Wednesday, June 20, 2012

Nutritional value of difficulty

Last night I ran into some difficulty while trying to video stream meditation (twice per week I offer online meditation on Ustream). It turned out to be a great opportunity to practice Don't-know mind.

First, I attempted to stream using my new laptop, but there's no setting to keep the computer from falling asleep. So, following someone's advice online, I opened another window and played Pandora in the background, on mute. But I guess the music was eating my bandwidth, so I kept getting disconnected from Ustream. This went on for like eight minutes, which meant I was late for the meditation. And I hate being late.

Now ordinarily I'm pretty high strung, and a situation like this would get me spuming, but rather than get all bent out of shape I just opened myself up to it. The event was neither good nor bad; any judgments were entirely of my own making. So I had a choice: make something out of the situation--get all upset because life wasn't meeting my expectations--or remain open in a non-possessive, uncontrolling mode of experience.

So eventually I got my old computer set up. I apologized for being five minutes late, and then we began to meditate. But about 20 minutes in my old laptop restarted. Talk about irony: I use my HP to avoid my new computer going to sleep, and then this one restarts on me! It's like a Seinfeld episode. Okay, maybe that last one's a bit of stretch, but it was just as comical as it was annoying.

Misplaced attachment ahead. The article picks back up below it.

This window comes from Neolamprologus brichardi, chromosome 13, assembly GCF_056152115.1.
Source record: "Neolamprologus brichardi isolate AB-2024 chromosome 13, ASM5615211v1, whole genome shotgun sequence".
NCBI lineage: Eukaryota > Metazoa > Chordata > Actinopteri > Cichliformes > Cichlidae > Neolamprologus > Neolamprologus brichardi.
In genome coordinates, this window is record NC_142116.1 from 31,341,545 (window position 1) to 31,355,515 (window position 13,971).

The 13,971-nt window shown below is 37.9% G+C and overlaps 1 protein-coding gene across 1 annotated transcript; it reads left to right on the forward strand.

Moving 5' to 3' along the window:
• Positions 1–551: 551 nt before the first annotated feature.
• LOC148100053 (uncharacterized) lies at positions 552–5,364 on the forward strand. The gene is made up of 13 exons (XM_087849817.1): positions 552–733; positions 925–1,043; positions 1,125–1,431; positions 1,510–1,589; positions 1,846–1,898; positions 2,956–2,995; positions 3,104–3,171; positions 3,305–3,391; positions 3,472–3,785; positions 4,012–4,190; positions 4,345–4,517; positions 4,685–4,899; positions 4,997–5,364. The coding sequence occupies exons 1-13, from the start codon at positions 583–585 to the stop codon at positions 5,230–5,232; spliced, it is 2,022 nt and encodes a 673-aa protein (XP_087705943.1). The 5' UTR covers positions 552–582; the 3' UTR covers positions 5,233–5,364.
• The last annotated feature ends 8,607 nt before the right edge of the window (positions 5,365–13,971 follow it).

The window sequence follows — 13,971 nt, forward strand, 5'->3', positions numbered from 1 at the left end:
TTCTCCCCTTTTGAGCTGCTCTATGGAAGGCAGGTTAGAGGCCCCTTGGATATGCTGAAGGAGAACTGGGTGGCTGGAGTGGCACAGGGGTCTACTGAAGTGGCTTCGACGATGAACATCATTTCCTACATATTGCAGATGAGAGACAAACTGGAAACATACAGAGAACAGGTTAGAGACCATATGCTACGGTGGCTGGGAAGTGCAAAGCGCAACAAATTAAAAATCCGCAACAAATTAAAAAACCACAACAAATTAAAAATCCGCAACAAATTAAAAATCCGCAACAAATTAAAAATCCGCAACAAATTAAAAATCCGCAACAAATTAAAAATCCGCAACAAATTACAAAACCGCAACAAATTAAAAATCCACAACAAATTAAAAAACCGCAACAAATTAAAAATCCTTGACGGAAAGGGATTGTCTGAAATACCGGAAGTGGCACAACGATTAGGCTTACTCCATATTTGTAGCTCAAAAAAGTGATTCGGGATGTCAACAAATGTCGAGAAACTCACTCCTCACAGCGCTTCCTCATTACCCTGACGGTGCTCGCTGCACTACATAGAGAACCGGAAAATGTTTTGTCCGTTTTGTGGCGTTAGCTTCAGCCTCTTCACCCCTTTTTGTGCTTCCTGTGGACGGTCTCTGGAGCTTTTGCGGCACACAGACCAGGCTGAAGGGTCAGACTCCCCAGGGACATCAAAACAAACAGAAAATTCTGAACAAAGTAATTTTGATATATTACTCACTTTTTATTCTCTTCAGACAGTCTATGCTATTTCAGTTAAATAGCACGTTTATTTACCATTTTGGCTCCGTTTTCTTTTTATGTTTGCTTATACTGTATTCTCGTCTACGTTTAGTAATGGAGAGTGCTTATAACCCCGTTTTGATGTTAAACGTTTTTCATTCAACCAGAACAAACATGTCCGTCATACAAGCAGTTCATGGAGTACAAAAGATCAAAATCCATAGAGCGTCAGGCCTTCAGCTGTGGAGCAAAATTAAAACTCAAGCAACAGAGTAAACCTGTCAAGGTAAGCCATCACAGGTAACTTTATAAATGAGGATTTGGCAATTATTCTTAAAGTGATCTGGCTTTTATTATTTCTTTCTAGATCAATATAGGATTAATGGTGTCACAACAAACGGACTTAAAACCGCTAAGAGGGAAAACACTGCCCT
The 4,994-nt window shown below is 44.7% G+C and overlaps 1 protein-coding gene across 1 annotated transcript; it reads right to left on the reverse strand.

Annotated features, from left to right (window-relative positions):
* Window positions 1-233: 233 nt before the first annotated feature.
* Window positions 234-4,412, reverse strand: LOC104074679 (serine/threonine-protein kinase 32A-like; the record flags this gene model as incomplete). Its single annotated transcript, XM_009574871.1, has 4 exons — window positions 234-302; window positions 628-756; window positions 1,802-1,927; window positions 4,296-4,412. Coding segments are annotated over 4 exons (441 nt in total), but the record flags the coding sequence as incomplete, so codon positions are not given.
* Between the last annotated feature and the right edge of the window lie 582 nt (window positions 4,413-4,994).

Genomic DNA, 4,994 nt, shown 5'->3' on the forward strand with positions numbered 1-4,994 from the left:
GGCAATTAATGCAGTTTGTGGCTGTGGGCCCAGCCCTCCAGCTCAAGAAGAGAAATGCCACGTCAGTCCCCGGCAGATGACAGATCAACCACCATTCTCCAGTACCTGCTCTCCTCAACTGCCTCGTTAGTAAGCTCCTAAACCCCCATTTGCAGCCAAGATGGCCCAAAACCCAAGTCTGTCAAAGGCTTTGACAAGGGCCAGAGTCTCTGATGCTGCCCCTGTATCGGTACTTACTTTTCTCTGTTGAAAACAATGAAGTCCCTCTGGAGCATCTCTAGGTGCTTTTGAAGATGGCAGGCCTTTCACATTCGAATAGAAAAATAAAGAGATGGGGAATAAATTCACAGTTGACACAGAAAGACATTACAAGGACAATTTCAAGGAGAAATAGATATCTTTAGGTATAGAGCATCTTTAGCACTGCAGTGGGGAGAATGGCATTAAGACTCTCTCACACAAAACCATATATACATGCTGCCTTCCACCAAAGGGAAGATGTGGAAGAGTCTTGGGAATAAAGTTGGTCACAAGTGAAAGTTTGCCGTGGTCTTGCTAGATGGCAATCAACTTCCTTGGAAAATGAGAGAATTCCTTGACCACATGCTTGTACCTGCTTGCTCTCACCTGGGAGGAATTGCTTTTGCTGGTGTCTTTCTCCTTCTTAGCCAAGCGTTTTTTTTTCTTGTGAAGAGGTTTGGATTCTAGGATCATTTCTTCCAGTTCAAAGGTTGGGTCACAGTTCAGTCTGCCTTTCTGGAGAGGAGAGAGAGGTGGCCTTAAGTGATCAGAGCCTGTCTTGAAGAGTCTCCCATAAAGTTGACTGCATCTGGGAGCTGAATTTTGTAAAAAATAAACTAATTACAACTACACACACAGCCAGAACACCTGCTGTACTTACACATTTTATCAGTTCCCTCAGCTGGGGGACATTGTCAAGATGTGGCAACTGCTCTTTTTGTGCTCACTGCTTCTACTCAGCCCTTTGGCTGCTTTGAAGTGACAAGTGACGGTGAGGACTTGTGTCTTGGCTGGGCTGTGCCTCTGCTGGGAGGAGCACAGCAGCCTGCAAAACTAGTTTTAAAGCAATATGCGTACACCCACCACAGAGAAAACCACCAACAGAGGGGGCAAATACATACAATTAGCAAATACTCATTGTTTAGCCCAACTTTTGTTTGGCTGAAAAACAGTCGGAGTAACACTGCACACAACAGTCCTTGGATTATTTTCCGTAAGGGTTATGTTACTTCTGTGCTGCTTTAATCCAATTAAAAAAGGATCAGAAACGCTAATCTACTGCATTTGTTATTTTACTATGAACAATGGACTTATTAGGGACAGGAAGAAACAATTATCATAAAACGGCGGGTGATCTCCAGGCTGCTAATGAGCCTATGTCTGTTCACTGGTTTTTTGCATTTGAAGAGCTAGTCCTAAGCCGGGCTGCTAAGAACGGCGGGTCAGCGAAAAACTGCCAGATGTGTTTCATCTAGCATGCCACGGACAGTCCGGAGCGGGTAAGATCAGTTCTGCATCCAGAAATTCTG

Once again I found myself staring at an uncooperative computer screen. So I just sat there. What else was there to do? Sure I felt like a nincompoop, but getting upset wasn't going to change anything.

Don't make anything, my teacher always tells me. So that's what I was doing, or not doing---not making anything.

Usually I engaged the huatou, "What is this?", a useful method to disarm habit energy and the judging mind. But I didn't need it this time. I just opened myself to my slowly loading computer, my dull disappointment, to whatever else arose.

When I finally logged back on, I apologized once again. Then I sat the remaining minute and a half of the meditation period, and closed with the Bodhisattva Vow.

So that's what happened.  As it turns out, difficulty was a good teacher. Grist for the mill, some might say. For it's when things don't go our way that we feel the edges of our egos stretching, and our capacity to be open and accepting grows. 

Photo borrowed from Creative Commons flickr user: Public Domain Photos.

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